Quantcast
Environmental News for a Healthier Planet and Life

Help Support EcoWatch

DOJ Must Protect First Amendment Rights for Charged Journalists Amy Goodman and Deia Schlosberg

Popular
DOJ Must Protect First Amendment Rights for Charged Journalists Amy Goodman and Deia Schlosberg

[For the latest on this case, click here.]

North Dakota has charged journalist Amy Goodman and filmmaker Deia Schlosberg for doing their jobs: reporting and documenting the peaceful protests against the Dakota Access Pipeline. This string of arrests constitutes nothing less than a war on journalism and a victory for fossil fuel interests that have banked on the pipeline.

We call on the Department of Justice (DOJ) to act to protect the first amendment rights of those attempting to tell the stories of the water protectors fighting the risky pipeline. The DOJ must investigate the arrests of Amy Goodman and Deia Schlosberg at the hands of North Dakota police.

The first amendment is not only a cornerstone of our bill of rights, but the right to free speech and freedom of the press is critical to addressing our climate chaos. We need brave journalists to tell the stories of injustice that are occurring at the hands of the banks and fossil fuel companies seeking to extract every last drop of fossil fuels for profit—no matter the cost.

We applaud Goodman and Schlosberg for courageously documenting the peaceful actions at Standing Rock and call upon Attorney General Loretta Lynch to investigate their arrests and act to protect the first amendment rights of those attempting to tell the stories of the water protectors fighting this risky pipeline.

Columbia Basin pygmy rabbits. Washington Department of Fish and Wildlife

The wildfires that roared through Eastern Washington in September had a devastating impact on an extremely endangered species of rabbit.

Read More Show Less

EcoWatch Daily Newsletter

A protestor in NYC holds up a sign that reads, "November Is Coming" on June 14, 2020 in reference to voting in the 2020 presidential election. Ira L. Black / Corbis / Getty Images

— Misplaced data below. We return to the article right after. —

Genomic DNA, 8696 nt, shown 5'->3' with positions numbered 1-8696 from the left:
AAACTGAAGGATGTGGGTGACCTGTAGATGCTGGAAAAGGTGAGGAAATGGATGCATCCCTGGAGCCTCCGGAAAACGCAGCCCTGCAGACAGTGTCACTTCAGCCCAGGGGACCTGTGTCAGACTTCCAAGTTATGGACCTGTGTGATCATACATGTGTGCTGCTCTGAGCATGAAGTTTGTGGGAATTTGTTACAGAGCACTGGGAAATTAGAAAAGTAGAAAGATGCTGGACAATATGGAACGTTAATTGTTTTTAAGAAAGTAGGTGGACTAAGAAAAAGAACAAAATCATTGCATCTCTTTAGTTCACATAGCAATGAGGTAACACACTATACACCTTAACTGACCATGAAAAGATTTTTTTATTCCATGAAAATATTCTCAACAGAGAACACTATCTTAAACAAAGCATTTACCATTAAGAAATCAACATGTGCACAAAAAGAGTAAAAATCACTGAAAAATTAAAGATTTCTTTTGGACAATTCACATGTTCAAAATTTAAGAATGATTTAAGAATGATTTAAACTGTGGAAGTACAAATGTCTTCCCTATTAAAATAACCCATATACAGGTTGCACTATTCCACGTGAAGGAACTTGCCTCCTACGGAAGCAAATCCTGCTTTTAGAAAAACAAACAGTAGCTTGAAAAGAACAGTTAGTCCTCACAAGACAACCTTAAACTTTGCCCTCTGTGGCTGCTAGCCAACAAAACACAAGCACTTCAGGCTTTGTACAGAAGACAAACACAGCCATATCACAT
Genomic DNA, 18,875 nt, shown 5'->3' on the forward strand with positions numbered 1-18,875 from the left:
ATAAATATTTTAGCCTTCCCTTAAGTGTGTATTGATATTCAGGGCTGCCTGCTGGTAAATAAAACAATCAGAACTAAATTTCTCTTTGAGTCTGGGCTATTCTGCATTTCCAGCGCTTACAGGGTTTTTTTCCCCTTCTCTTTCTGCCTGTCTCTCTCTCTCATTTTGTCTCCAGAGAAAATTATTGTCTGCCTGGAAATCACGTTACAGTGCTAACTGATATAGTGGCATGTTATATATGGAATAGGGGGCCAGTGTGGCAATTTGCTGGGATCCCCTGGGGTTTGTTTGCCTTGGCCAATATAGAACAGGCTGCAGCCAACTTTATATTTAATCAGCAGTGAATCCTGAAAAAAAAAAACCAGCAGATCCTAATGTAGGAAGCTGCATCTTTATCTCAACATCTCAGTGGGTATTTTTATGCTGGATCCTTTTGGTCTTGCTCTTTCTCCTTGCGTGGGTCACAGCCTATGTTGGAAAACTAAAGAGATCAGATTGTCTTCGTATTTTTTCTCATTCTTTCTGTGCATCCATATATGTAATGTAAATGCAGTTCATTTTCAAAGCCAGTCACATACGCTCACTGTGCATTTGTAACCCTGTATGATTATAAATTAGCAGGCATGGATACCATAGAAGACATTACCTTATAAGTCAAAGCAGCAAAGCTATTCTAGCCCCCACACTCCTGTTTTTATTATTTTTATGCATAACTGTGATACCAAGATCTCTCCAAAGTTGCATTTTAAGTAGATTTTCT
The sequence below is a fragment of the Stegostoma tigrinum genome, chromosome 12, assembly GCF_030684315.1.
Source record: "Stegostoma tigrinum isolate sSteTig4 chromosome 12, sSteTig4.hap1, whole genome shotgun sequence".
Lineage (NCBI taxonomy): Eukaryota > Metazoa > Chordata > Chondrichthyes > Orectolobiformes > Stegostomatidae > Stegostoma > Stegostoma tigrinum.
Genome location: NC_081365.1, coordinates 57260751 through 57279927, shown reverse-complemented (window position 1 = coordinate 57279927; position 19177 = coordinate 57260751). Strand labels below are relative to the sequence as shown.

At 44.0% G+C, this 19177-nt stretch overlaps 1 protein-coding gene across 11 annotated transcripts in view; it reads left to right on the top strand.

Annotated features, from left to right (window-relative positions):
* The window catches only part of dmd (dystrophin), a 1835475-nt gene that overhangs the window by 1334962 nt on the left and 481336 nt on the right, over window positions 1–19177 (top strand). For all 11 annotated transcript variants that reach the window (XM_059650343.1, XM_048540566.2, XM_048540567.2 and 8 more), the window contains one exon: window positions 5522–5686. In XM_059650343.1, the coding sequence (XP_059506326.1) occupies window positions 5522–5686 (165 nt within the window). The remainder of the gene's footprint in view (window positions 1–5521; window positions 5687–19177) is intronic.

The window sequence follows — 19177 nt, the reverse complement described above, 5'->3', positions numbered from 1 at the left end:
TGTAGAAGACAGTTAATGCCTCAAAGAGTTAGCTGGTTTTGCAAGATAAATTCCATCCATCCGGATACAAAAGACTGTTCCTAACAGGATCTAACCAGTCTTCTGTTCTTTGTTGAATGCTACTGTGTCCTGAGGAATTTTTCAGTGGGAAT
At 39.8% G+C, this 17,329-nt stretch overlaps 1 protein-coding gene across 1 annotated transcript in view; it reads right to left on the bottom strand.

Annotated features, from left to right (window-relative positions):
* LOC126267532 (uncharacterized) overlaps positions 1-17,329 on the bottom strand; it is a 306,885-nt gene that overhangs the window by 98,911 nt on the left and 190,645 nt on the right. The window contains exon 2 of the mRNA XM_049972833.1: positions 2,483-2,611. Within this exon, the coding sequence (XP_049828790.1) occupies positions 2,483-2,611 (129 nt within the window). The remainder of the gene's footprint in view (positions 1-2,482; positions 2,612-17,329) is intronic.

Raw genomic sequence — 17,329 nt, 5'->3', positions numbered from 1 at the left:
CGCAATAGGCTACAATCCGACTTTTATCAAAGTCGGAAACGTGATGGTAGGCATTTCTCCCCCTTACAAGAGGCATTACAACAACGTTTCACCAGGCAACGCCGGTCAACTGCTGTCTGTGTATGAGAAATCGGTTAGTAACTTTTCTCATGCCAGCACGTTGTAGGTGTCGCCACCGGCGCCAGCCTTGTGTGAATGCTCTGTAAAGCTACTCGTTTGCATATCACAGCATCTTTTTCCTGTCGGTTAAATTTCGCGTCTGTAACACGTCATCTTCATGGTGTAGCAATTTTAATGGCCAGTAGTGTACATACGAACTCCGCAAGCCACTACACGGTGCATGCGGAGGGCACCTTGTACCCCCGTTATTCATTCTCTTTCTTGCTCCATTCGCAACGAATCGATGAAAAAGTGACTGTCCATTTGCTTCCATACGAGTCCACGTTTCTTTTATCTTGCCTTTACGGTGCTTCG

By Mark Hertsgaard

What follows are not candidate endorsements. Rather, this nonpartisan guide aims to inform voters' choices, help journalists decide what races to follow, and explore what the 2020 elections could portend for climate action in the United States in 2021 and beyond.

Read More Show Less

Trending

Activists fight a peat fire in Siberia in September. ALEXANDER NEMENOV / AFP via Getty Images

The wildfires that ignited in the Arctic this year started earlier and emitted more carbon dioxide than ever before.

Read More Show Less
A metapopulation project in South Africa has almost doubled the population of cheetahs in less than nine years. Ken Blum / Wikimedia Commons / CC by 3.0

By Tony Carnie

South Africa is home to around 1,300 of the world's roughly 7,100 remaining cheetahs. It's also the only country in the world with significant cheetah population growth, thanks largely to a nongovernmental conservation project that depends on careful and intensive human management of small, fenced-in cheetah populations. Because most of the reserves are privately funded and properly fenced, the animals benefit from higher levels of security than in the increasingly thinly funded state reserves.

Read More Show Less
A new super enzyme feeds on the type of plastic that water and soda bottles are made of, polyethylene terephthalate (PET). zoff-photo / iStock / Getty Images Plus

Scientists are on the brink of scaling up an enzyme that devours plastic. In the latest breakthrough, the enzyme degraded plastic bottles six times faster than previous research achieved, as The Guardian reported.

Read More Show Less

Support Ecowatch